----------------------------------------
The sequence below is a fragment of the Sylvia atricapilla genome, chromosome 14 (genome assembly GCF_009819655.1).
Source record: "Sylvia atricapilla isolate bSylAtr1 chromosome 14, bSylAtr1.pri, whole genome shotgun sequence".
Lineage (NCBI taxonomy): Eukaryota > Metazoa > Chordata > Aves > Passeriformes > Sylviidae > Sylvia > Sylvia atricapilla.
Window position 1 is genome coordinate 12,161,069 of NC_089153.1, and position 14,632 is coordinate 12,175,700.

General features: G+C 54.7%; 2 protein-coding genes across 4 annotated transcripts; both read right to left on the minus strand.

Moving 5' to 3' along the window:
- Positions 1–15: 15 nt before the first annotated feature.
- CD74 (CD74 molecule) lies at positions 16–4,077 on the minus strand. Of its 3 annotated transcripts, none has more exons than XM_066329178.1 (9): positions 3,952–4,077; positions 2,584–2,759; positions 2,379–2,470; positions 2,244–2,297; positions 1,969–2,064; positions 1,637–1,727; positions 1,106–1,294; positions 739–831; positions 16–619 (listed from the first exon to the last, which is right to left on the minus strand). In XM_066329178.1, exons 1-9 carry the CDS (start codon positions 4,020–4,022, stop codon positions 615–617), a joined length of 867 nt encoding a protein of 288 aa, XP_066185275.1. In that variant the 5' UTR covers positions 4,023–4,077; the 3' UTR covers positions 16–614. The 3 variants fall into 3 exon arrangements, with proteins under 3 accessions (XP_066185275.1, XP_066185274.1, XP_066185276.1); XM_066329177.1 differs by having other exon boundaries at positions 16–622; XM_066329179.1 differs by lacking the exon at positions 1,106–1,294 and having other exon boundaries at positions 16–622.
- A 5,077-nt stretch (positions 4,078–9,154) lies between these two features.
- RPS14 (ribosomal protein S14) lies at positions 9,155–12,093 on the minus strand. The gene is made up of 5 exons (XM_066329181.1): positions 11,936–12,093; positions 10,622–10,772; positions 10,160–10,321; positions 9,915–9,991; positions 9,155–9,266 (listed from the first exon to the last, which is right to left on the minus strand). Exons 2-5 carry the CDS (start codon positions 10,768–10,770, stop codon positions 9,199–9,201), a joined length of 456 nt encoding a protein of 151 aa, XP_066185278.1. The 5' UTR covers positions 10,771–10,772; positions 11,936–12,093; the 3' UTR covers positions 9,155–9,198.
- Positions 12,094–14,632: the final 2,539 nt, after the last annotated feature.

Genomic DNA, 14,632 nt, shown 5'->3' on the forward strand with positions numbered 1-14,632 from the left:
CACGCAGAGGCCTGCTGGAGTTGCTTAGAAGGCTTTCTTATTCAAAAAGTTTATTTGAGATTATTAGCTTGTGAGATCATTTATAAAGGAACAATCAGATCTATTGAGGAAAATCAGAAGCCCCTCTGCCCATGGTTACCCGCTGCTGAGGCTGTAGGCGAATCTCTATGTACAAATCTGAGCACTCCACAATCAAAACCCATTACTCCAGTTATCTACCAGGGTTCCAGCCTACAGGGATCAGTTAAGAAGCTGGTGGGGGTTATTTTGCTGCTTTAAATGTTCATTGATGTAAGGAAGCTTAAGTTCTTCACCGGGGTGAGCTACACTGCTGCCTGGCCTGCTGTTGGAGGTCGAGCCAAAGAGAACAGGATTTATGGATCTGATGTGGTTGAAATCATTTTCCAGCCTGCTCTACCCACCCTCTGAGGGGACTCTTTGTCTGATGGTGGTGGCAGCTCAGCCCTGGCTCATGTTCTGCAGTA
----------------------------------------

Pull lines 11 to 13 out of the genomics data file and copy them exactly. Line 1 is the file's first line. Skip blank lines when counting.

- Positions 12,094–14,632: the final 2,539 nt, after the last annotated feature.

Genomic DNA, 14,632 nt, shown 5'->3' on the forward strand with positions numbered 1-14,632 from the left:
CACGCAGAGGCCTGCTGGAGTTGCTTAGAAGGCTTTCTTATTCAAAAAGTTTATTTGAGATTATTAGCTTGTGAGATCATTTATAAAGGAACAATCAGATCTATTGAGGAAAATCAGAAGCCCCTCTGCCCATGGTTACCCGCTGCTGAGGCTGTAGGCGAATCTCTATGTACAAATCTGAGCACTCCACAATCAAAACCCATTACTCCAGTTATCTACCAGGGTTCCAGCCTACAGGGATCAGTTAAGAAGCTGGTGGGGGTTATTTTGCTGCTTTAAATGTTCATTGATGTAAGGAAGCTTAAGTTCTTCACCGGGGTGAGCTACACTGCTGCCTGGCCTGCTGTTGGAGGTCGAGCCAAAGAGAACAGGATTTATGGATCTGATGTGGTTGAAATCATTTTCCAGCCTGCTCTACCCACCCTCTGAGGGGACTCTTTGTCTGATGGTGGTGGCAGCTCAGCCCTGGCTCATGTTCTGCAGTA